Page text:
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Seriously, we do not accept cc anymore due to the charge backs. We ask for bank transfer or mailed check (which is a pain in itself - "The check is in the mail") and experience that approximately 1% of clients cancel their order because they are not able to pay with cc.
So we are loosing 1% of business due to not accepting cc. In our case that is a lot better than loosing 5% due to charge backs (plus the fines).
However, every industry is different and you may be loosing all your business if you do not accept cc.
I would love to accept cc if the cc companies would stop putting ALL the risk on the merchant. Unjustified charge backs border (at least) on fraud and cc companies are an active party of that due to their policy of doing charge backs without questioning. They don't give a damn if you can prove that you delivered the order (signed, stamped and faxed). Which leaves us with the option to sue the "customer" for a 3 digit ammount in a different country?
i am afraid if do not accept cc, it will have too much work to process check and talk to customer and sometimes they may forget to mail the check and lose sales.
I don't think that refusing credit cards is the answer, unless you are willing to take serious hit to your bottom line. You should definitely put some procedures in place so that when you get high money purchases, you will be more protected against possible fraud
"Your customer requested the charge back with his bank/cc company. Please contact your customer"
Every Charge Back I had to deal with was about customers "forgetting/misunderstanding yadda yadda" ... promising to redo payment and never living up to there promises. There was not a single issue of stolen/abused card or data.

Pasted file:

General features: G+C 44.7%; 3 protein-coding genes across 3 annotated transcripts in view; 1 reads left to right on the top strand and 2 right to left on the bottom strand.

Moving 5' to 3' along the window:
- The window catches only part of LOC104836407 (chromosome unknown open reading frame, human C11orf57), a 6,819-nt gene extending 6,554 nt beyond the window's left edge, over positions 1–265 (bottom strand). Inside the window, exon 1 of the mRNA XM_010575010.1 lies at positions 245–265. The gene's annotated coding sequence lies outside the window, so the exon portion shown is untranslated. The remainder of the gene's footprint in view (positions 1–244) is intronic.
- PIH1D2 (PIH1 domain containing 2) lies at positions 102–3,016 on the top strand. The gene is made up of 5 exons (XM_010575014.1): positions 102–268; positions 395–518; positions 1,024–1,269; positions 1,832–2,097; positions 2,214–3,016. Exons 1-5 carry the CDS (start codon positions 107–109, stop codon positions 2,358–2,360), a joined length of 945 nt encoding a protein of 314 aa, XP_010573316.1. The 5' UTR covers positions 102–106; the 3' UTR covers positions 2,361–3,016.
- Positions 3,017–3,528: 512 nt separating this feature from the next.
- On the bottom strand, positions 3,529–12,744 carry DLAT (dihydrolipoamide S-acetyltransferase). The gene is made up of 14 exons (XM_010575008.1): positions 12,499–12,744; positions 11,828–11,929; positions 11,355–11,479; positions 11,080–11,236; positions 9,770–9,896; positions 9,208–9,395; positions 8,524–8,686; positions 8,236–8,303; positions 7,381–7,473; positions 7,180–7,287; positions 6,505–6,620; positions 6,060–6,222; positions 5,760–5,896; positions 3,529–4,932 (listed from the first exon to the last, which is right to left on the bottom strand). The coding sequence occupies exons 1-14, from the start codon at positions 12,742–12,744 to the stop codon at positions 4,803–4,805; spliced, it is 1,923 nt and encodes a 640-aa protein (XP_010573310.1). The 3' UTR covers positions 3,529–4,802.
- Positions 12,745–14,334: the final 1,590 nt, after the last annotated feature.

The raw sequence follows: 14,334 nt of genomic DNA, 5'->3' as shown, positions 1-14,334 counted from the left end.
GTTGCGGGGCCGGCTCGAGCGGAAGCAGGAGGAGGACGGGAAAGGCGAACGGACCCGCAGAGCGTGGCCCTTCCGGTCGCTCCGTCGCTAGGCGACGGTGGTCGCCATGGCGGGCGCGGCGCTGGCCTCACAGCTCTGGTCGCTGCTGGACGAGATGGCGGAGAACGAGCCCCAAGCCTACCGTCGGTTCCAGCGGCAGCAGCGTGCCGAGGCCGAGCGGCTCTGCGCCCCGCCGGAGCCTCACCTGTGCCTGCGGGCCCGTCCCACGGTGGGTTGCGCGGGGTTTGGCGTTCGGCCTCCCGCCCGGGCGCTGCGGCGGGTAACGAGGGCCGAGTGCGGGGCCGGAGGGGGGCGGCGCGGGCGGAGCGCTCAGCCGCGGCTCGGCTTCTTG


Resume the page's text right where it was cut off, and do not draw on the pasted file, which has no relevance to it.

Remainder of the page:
There is a certain percentage of "faulty" people in this world and I don't want to deal with them. CC companies make it way to easy for those.
I, for one, do not accept credit cards!
My bottom line is not hurt by "lost" customers - who never have been or would be a customer anyway - but by throwing good money after bad one (charge back fees/workload/phone bills etc.)
Also, major third party credit card processing companies such as CCBill.com and iBill.com will handle all chargebacks, customer service and support. They are not the best option just because of this, IMO, however.
We also had a chargeback recently because the customer claimed that the goods received were not as described. He claimed that the equipment we sold him could not work with windows XP but this was not true. If he had contacted us, we could have told him where to download the driver. Anyway, he made no attempts to contact us or to return the goods before contacting his bank. We are disputing this chargeback at the moment.
Besides disputing the chargeback, you should try to recover the goods. Lodge a report with the police.
For orders of this size, we will do some more background check besides AVS. We will probably ship to businesses only rather than individuals.
But of course we never sell to Nigeria, Liberia and other strange countries...and learned our lessons the hard way.
The creditcard companies are not interested in the merchants security and do nothing to make this more safer for merchants.
Clever customers know this and know how to use this policy of the credit card company to get free merchandise.
I have never had one go in my favor. Basically you just have to be cautious about the orders you fill and try to filter out the ones from outside the country, overnight, and large ticket odd item orders.